New Orleans Struggles To Rebuild
Mario Tama  /  Getty Images file
Many New Orleans residents who fled Katrina-destroyed homes like this one in the city's Ninth Ward have been staying in hotels paid for by FEMA. This week, they learned they'll be able to stay in their rooms until Jan. 7.
updated 11/22/2005 6:28:49 PM ET 2005-11-22T23:28:49

Stung by complaints it was pushing hurricane victims out before the holidays, FEMA extended its hotel housing program Tuesday by a month in 10 states where most of the homeless evacuees sought shelter after Katrina and Rita.

More than 46,000 families in those states now have until Jan. 7 to move out of hotels and into travel trailers, mobile homes or apartments until they find permanent homes. The deadline comes much sooner — Dec. 15 — for 3,500 other households scattered nationwide, before the Federal Emergency Management Agency stops paying their hotel bills.

In all, FEMA is paying for 49,826 hotel rooms for hurricane victims at an estimated $3 million a day. The hotel program has cost the agency at least $300 million since Katrina hit Aug. 29, followed by Rita on Sept. 24. At its height, FEMA was housing 85,000 families in hotels.

Last week, FEMA set a Dec. 1 deadline to stop hotel payments everywhere but Louisiana and Mississippi, where housing remains scarce. But that plan drew sharp criticism from Congress, city and state officials and housing advocates who feared 15 days would not be enough time for evacuees to find stable housing and sign leases — a process that can take months in rental markets already nearing capacity.

“We want these families to be back in some semblance of normalcy,” FEMA acting director R. David Paulison told reporters. “We want them in decent housing. We want them out of these hotels and motels and into apartments.”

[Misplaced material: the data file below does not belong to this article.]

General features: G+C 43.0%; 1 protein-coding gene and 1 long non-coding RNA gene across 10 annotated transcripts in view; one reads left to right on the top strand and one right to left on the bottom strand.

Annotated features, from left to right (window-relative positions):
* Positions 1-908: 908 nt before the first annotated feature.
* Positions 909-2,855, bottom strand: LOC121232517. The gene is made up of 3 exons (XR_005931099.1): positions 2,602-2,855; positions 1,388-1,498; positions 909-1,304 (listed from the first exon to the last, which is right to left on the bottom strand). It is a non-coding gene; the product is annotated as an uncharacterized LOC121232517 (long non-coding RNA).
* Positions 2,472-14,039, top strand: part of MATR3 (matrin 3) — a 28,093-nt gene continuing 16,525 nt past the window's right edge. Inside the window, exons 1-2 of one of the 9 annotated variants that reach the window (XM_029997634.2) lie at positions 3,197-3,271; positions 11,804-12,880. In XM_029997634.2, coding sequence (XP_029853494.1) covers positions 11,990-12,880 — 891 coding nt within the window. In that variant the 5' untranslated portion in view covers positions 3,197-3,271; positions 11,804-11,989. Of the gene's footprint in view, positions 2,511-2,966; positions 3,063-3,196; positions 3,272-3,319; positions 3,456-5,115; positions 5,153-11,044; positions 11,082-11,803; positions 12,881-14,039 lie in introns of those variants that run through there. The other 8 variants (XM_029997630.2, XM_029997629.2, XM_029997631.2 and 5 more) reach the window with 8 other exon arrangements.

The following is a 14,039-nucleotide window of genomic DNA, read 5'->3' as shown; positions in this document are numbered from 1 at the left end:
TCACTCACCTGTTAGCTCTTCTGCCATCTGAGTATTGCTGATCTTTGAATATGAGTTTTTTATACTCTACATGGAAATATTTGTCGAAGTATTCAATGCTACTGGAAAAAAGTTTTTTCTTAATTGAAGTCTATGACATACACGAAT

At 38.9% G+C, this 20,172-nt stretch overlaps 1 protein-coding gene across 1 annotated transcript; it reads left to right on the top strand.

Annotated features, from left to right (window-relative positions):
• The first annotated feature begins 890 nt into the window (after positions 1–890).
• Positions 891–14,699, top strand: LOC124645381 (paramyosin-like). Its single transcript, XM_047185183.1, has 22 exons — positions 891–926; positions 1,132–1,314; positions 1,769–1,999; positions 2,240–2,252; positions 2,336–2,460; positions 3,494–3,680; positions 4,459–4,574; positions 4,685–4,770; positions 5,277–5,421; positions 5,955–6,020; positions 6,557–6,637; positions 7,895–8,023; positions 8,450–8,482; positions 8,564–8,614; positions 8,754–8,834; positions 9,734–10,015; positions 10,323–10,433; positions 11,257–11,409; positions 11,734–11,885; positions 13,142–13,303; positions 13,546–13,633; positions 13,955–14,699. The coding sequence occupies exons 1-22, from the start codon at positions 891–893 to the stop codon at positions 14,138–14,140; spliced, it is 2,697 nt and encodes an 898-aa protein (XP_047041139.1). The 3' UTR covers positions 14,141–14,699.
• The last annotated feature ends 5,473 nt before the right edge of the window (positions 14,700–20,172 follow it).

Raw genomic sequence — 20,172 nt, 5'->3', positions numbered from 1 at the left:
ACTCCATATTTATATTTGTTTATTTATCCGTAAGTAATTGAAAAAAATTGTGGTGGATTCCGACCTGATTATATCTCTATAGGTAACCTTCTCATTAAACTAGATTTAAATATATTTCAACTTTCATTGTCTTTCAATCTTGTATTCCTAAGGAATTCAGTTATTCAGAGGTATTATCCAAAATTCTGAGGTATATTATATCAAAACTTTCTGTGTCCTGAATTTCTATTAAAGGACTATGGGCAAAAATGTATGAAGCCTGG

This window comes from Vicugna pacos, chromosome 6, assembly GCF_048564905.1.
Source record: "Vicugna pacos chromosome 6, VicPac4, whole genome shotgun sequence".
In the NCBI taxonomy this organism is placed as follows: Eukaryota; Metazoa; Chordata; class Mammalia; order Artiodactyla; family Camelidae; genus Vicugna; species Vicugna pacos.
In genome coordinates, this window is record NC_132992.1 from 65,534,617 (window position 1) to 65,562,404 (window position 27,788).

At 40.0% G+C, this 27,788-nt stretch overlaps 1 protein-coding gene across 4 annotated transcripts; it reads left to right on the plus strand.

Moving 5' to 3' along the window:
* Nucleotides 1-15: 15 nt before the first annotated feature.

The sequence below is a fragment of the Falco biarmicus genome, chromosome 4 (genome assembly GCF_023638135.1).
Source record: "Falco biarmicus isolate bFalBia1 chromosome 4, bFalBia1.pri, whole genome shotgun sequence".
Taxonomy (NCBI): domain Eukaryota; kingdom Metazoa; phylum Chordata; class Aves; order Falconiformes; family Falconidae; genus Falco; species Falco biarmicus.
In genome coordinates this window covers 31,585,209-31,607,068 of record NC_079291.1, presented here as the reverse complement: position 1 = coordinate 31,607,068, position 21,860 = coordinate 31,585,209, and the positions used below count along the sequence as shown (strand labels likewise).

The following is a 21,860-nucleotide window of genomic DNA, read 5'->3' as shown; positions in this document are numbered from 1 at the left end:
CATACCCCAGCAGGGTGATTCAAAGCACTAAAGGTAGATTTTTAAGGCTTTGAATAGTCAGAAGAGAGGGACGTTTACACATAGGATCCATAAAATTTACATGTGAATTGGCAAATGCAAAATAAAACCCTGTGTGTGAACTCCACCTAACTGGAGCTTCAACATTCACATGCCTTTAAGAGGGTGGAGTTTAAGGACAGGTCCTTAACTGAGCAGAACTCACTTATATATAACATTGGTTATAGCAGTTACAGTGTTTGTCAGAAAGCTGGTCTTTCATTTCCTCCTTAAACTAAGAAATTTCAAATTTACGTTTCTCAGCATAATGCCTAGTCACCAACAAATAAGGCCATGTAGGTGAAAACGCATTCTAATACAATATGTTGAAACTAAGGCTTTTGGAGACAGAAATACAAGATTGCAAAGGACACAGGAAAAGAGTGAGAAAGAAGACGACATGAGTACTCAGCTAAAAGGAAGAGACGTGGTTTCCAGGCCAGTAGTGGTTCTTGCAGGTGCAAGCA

We are not kicking people out’
Still, Paulison said, “Let me make this really clear: We are not kicking people out into the street. We are simply moving them from hotels and motels and into apartments that we will continue to pay for.”

In Las Vegas, The Rev. Jesse Jackson said the FEMA extension did nothing to solve what he called certain eviction of evacuees. Nearly 730 families remain in hotels in Nevada.

“These are artificial deadlines that do not correspond to a house in which to move,” Jackson said.

Under the new guidelines, officials in the 10 states will have to file plans with FEMA by Dec. 15 outlining how they will help evacuees move out of hotels and into travel trailers, mobile homes or apartments until they find permanent homes. Those states are: Alabama, Arkansas, California, Florida, Georgia, Louisiana, Mississippi, Nevada, Tennessee and Texas.

Those states “should be able to get these people out by Dec. 15, we believe,” Paulison said. “But we know it’s going to be difficult. ... So that’s why we are giving them through Jan. 7, if they feel like they need that time.”

Louisiana and Mississippi previously faced the Jan. 7 for evacuees living in a combined 13,600 hotel rooms in the two states. But Texas took in the greatest number of evacuees, including 16,100 families who were still living in hotel rooms across the state.

Texas officials welcomed the six-week extension they had pushed for since FEMA announced the Dec. 1 deadline.

Sen. Kay Bailey Hutchison, R-Texas, called the new plan “what’s right for the victims of Hurricane Katrina and the state of Texas.”

“I will work with our cities to ensure we have a plan in place so we can continue to take care of our neighbors in need,” Hutchison said.

Housing advocates said they were cautiously optimistic about the extension.

“It’s reasonable,” said Barbara A. Vassallo of the National Apartment Association. “We think that’s workable.”

She questioned, however, whether the extension would affect deadlines for other housing programs, and if FEMA was planning to give pending applications for assistance a fast review.

© 2013 The Associated Press. All rights reserved. This material may not be published, broadcast, rewritten or redistributed.


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